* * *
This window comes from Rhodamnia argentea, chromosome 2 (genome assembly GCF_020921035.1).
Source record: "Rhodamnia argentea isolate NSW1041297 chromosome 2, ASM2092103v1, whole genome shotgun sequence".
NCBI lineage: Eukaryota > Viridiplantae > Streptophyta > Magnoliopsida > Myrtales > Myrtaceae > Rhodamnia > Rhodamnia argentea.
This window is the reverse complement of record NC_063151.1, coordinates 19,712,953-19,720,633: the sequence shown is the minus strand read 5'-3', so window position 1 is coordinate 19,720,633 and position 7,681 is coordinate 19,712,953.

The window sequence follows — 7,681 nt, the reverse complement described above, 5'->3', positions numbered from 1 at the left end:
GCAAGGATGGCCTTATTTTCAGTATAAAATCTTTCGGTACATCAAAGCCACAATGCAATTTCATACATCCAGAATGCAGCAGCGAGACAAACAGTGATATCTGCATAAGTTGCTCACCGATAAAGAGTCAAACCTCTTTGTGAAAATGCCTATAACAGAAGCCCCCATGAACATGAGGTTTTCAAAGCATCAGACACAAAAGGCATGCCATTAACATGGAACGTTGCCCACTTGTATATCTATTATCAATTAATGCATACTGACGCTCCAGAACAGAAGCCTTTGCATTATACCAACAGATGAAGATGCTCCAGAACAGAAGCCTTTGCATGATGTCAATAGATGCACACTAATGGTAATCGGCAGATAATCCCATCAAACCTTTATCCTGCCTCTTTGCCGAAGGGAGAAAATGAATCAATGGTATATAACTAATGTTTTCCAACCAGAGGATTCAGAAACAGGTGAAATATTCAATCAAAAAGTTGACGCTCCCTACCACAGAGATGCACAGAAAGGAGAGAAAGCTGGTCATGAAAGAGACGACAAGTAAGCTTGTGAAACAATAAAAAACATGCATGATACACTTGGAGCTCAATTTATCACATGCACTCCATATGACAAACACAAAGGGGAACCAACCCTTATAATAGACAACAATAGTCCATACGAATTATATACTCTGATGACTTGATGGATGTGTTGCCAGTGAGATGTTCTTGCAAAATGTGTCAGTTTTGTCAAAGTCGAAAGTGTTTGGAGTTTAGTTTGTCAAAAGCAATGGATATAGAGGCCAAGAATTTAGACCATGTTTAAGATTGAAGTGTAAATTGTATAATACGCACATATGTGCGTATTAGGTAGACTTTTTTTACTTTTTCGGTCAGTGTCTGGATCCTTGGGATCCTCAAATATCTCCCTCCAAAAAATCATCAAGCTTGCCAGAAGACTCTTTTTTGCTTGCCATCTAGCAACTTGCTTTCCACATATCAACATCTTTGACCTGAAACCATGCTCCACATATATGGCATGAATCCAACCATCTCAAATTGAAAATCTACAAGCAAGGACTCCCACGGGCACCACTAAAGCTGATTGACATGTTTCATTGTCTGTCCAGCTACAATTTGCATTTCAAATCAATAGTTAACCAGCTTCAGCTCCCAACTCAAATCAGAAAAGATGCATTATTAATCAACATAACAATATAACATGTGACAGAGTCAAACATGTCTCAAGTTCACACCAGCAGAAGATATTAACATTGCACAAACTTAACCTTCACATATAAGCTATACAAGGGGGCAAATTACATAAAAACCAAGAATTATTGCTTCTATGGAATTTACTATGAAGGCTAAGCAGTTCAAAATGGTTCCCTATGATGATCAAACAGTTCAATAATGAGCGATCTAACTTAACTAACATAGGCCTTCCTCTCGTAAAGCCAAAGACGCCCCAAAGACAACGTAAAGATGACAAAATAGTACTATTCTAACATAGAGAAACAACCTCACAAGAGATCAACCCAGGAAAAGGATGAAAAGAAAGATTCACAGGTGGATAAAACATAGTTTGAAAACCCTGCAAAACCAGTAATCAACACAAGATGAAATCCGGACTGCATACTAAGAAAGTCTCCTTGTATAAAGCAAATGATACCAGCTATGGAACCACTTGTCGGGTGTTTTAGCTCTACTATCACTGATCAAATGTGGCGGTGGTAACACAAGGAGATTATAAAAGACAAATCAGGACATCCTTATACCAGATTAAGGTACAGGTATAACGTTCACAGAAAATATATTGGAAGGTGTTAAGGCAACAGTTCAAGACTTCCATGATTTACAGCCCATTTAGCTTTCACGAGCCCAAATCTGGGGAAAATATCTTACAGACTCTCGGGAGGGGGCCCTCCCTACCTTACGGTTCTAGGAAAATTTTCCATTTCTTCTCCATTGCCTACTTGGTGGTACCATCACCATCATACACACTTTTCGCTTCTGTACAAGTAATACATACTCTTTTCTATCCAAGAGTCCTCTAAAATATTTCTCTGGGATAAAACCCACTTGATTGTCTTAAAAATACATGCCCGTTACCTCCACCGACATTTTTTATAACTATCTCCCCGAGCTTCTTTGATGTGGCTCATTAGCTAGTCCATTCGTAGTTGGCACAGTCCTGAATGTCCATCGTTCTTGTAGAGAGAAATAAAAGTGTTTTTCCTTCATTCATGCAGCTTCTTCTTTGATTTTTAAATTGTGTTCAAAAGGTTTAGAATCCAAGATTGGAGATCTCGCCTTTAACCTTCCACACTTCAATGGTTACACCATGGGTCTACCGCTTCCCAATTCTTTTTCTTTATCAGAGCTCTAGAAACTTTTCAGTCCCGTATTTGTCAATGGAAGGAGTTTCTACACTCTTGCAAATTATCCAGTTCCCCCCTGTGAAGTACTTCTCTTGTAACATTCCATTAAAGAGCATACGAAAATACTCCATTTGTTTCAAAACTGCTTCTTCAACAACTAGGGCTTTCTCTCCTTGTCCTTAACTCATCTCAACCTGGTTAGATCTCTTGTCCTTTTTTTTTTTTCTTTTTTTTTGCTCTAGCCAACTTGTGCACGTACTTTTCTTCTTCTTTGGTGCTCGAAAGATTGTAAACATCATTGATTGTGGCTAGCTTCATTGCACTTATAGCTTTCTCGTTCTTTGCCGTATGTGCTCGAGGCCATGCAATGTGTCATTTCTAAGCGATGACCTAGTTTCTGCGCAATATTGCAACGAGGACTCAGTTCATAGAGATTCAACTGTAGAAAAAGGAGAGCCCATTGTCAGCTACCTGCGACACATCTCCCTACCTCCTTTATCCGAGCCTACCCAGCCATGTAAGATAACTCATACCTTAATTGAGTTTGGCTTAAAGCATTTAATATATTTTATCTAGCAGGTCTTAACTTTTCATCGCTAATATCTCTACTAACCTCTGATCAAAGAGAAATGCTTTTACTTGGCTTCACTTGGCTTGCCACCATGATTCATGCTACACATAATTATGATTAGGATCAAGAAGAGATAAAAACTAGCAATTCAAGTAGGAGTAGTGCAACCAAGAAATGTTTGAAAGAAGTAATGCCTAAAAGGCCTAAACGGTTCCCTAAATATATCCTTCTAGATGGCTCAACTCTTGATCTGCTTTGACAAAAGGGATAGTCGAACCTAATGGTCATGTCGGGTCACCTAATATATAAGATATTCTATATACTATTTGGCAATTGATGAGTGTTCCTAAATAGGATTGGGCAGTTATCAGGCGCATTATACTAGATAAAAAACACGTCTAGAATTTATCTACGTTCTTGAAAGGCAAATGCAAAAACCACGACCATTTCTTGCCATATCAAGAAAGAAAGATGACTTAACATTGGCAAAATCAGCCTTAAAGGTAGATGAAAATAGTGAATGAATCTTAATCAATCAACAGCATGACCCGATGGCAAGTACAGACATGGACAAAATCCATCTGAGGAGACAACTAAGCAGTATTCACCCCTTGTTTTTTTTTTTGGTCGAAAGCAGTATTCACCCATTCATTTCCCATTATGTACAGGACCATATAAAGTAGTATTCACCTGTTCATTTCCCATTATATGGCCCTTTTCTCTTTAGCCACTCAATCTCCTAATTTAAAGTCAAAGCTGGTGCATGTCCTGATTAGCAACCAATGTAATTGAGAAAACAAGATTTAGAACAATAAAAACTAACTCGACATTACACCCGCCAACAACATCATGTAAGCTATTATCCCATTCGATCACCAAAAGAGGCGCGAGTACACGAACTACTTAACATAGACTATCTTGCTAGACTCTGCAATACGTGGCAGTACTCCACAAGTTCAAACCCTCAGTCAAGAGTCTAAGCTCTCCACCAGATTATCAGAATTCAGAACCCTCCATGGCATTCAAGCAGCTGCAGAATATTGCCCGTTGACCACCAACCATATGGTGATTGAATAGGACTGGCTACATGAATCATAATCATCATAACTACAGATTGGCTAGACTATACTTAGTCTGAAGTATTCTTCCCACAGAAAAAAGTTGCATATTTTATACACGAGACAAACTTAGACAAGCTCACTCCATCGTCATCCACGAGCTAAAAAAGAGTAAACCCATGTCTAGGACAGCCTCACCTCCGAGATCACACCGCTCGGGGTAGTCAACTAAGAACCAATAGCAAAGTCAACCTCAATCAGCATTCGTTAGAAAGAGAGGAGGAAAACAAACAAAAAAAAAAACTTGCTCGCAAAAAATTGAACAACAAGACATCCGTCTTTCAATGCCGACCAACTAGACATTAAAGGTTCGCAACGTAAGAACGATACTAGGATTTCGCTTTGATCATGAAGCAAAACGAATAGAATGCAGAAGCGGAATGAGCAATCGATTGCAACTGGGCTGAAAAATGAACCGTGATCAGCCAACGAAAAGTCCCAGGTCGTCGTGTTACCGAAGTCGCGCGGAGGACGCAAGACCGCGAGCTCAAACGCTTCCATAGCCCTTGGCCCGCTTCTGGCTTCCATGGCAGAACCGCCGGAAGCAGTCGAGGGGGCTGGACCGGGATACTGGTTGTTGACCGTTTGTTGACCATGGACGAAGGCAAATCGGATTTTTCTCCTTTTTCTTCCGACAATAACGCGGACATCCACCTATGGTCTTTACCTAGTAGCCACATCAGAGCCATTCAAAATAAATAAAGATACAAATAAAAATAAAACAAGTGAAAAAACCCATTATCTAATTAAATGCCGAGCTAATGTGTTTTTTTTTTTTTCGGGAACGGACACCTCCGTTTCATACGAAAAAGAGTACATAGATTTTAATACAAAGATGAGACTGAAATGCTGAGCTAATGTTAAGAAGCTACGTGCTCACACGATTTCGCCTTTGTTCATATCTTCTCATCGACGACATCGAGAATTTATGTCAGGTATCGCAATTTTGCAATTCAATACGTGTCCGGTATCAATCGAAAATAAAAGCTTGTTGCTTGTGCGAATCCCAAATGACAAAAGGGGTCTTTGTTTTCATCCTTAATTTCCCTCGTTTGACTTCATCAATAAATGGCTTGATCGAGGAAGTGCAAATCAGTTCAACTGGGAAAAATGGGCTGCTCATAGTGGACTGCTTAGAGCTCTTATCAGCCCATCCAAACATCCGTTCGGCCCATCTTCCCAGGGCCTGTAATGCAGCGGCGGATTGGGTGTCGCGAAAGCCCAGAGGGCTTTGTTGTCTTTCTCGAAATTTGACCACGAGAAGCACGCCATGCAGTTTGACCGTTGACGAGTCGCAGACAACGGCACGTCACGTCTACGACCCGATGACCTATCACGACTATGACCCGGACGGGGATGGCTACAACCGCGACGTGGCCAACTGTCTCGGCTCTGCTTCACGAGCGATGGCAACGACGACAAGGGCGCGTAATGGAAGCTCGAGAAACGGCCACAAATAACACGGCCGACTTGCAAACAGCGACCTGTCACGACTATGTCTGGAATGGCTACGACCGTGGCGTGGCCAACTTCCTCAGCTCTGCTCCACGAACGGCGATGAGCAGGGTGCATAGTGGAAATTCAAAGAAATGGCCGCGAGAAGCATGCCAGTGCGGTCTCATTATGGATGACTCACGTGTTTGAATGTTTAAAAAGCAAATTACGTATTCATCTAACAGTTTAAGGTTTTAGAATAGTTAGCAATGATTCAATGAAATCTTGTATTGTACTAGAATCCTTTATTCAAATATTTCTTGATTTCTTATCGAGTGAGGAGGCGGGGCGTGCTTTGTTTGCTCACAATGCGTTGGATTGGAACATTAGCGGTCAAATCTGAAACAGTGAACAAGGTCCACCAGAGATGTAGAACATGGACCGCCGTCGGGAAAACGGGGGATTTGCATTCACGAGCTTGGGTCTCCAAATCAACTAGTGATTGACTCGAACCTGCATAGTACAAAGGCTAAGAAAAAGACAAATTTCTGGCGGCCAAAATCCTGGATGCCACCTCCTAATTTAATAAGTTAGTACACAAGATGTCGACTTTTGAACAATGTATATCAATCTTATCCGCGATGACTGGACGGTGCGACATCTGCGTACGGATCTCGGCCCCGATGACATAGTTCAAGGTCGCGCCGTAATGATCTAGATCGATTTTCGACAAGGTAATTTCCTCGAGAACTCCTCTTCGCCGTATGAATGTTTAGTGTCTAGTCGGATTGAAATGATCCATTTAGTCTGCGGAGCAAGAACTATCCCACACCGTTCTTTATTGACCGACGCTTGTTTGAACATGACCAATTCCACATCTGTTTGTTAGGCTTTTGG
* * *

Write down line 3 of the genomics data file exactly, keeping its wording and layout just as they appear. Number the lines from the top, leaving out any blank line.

NCBI lineage: Eukaryota > Viridiplantae > Streptophyta > Magnoliopsida > Myrtales > Myrtaceae > Rhodamnia > Rhodamnia argentea.